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Native Gold







Native gold is widely distributed in nature but in very small quantities. It is the main source of gold. Gold is very ductile as well as an excellent conductor of heat and electricity. It is resistant to corrosion and most normal acids but can be dissolved by aqua regia. It does not oxidize and does not easily lose its luster either so it is widely used for currency, jewelry and electro-plating.

Native gold often contains some silver and occasionally small traces of other metals such as copper, bismuth, tin and zinc. Native gold mainly occurs in quartz veins but some concentrations are also found in quartz andesite, granite, sandstone or conglomerates. It is often found with other mineral such as pyrite, stibnite, limonite, arsenopyrite, galena and sphalarite. Native gold has a high specific gravity and is chemically stable so it often accumulates to form placer deposits after weathering and transportation. In Taiwan, Native gold is mainly found around Jioufen and Jinguashih as well as the Central Range. Jinguashih was once the most productive gold mine in the Far East and one of the key gold mining districts in the world. 

Mineral Formation
Mainly found in gold-bearing quartz veins of hydrothermal origin. If formed within middle-to-high-temperature gold-bearing quartz veins, it is often accompanied by minerals such as pyrite and arsenopyrite. If formed within low-temperature hydrothermal veins, companion minerals are usually pyrite, galena and sphalarite.

Native gold has a high specific gravity and is chemically stable so it often accumulates to form placer deposits after weathering and transportation. 
Geographic Distribution
(1) In Jinguashih within gold-silver-copper fracture filling and replacement deposits. 
(2) In Rueifang and Wudankeng within gold-silver-copper fracture filling veins.
(3) In gold-bearing quartz veins located in the Central Range at Nanhudashan, Central Jianshan, Hehuanshan, Pingfongshan, Nengaoshan and Yushan.
(4) In the hydrothermal deposits at Cimei, Jhangyuan and Chenggong along the Coastal Range.
(5) In placer deposits on the Keelung River as well as eastern waterways such as Liwu River, Hualien River, Siouguluan River and Binan River.
Mining History
The Portuguese discovered gold on Taiwan's east coast around the 1500. A river on the east coast was referred to as the Rio Duero, meaning "River of Gold". The Spanish and the Dutch all mined gold in Taiwan until Koxinga's conquest of Taiwan. Koxinga did not continue gold mining operations in Taiwan.

In 1891 a laborer discovered placer gold under Badu Bridge on Keelung River during the construction of the Taipei-Keelung railway by provincial magistrate Liu Ming-chuan. The discovery sparked a gold rush along the Keelung River. In 1892 the Manchu government set up the "Bureau of Gold Mines" at Keelung to collect a tax on privately found gold and regulate the mining of placer gold. The Jioufen-Jingua ore body was discovered in 1894. After the First Sino-Japanese War the Japanese established the "Gold Mining Bureau" and required gold prospectors to pay a licensing fee. In 1897 the Japanese Government issued the "Regulations for the Taiwanese Mining Industry" dividing the mining region into the western "Rueifang Mining District" (now the Jioufen mining district) and the "Jinguashih Mining District" in the east. The "Wudankeng Mining District" was discovered in 1898 so at one point there were three gold mines.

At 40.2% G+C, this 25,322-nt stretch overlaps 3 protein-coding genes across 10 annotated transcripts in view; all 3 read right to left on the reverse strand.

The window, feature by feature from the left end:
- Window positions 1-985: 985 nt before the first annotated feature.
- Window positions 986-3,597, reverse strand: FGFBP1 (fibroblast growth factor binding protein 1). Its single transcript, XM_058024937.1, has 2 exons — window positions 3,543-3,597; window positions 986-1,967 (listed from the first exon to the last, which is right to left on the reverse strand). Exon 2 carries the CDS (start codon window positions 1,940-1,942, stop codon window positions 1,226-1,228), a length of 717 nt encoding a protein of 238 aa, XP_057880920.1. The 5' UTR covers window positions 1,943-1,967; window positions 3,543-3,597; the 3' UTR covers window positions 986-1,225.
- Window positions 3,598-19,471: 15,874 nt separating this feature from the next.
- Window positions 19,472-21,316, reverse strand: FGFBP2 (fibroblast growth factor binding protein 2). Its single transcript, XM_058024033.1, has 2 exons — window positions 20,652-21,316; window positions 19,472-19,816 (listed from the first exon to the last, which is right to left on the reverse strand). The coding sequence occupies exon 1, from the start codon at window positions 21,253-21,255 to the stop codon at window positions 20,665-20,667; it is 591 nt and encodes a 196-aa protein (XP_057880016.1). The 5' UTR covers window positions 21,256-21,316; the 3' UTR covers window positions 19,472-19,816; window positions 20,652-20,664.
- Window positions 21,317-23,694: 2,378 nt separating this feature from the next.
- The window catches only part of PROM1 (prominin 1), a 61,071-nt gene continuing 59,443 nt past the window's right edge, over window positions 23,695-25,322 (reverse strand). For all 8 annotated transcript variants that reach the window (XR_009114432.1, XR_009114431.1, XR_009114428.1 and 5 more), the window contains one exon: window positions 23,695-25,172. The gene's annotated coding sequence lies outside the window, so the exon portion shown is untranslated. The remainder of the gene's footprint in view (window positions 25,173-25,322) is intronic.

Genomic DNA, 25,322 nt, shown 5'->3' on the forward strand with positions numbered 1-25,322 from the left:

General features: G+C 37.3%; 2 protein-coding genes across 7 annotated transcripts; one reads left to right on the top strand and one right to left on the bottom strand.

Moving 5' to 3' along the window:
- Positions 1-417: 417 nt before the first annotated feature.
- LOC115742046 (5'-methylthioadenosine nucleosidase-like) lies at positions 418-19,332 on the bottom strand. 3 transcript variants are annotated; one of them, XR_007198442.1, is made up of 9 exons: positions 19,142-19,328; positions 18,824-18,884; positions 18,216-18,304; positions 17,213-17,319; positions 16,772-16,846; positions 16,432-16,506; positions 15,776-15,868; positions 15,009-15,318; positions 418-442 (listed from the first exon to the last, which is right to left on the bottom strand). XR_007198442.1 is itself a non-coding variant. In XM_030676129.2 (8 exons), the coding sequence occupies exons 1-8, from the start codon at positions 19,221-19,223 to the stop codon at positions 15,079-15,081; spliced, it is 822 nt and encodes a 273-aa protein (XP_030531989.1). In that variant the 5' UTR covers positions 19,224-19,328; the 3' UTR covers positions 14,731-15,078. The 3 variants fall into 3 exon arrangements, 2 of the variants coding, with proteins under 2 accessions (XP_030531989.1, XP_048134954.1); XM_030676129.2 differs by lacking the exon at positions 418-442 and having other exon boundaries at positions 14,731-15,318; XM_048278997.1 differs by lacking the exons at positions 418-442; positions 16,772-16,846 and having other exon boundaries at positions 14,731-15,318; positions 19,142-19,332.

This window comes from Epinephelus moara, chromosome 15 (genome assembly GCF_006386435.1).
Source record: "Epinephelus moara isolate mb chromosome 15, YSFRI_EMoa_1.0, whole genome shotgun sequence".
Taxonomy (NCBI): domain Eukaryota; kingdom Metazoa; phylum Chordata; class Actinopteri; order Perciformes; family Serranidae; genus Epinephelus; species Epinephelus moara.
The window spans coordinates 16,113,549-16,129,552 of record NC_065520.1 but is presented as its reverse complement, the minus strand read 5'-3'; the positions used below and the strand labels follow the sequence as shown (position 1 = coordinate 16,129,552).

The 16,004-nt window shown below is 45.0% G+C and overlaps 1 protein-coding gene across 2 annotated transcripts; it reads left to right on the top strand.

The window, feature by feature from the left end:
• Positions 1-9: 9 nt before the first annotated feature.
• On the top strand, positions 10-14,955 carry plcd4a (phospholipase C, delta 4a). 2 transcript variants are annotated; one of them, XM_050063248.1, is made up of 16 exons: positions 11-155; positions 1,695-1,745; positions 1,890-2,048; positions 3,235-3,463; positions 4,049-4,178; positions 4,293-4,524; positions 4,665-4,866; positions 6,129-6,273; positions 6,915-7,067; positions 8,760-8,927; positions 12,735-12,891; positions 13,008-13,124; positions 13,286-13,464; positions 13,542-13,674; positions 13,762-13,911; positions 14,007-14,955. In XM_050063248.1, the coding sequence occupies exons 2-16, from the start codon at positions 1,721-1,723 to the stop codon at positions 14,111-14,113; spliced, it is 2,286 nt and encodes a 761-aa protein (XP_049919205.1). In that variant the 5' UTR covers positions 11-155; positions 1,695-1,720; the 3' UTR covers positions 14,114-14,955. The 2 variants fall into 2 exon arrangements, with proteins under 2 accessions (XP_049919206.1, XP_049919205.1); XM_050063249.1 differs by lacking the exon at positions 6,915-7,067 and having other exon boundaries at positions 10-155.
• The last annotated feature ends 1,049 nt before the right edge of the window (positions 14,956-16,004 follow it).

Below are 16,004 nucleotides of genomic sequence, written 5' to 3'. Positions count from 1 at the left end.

Enargite was discovered in the Jinguashih mining district in 1905 so copper mining operations were set up. Gold and copper were therefore both mined in Jinguashih so mining became even more extensive. The Wudankeng mining district was formally merged into the Jinguashih mining district in 1913. After the liberation, mining at Jinguashih was overseen by the "Taiwan Gold & Copper Mining Administration" then later by The "Taiwan Metal Mining Company" when it was officially established in 1955. Later on, fewer gold ore bodies were found leading to a drop in production. Copper production on the other hand increased, making Taiwan Metal the largest copper mining company in Taiwan. A decline in international gold and copper prices eventually led to Taiwan Metal closing its doors in 1987.

In the Rueifang mining district, Yan Yun-nian consolidated all of the mining rights and set up the "Taiyang Mining Company" to mine the gold ore around Rueifang and Jioufen. Taiyang company was restructured in 1947 and gold mining eventually ended in 1971.

During the Japanese colonial period a number of surveys were carried out to find gold ore on Taiwan's east coast and in the Central Range. These included 橫堀治三郎's 8 surveys of eastern Taiwan and Mitsuo Ogasawara's survey of the Liwu river area. Gold veins were found and mined after the liberation and the Veterans' Mining Industry Development Bureau of the Veteran Affairs Commission mined gold around the Liwu River area as well. However the steep terrain in the Central Range made mining difficult and most of the gold-rich regions were incorporated into national parks. For example, Pingfongshan is a part of the Taroko National Park; "Baiyang Gold Mine" and "Central Gold Mine" were the two main mining districts in Yushan and these are now part of the Yushan National Park. As a result, no gold has been mined for the last twenty years or so.

Gold production in Taiwan reached its peak in 1938. At the time, the Jinguashih mining district produced 2,603,725 kg of gold in one year while the Rueifang mining district produced 1,700,313 kg in one year. 
Native gold is the main source of gold. Gold is mainly used for decoration and in the electrical appliances industry. Gold is also used as an indicator of currency value in the international markets.

National Museum of Natural Science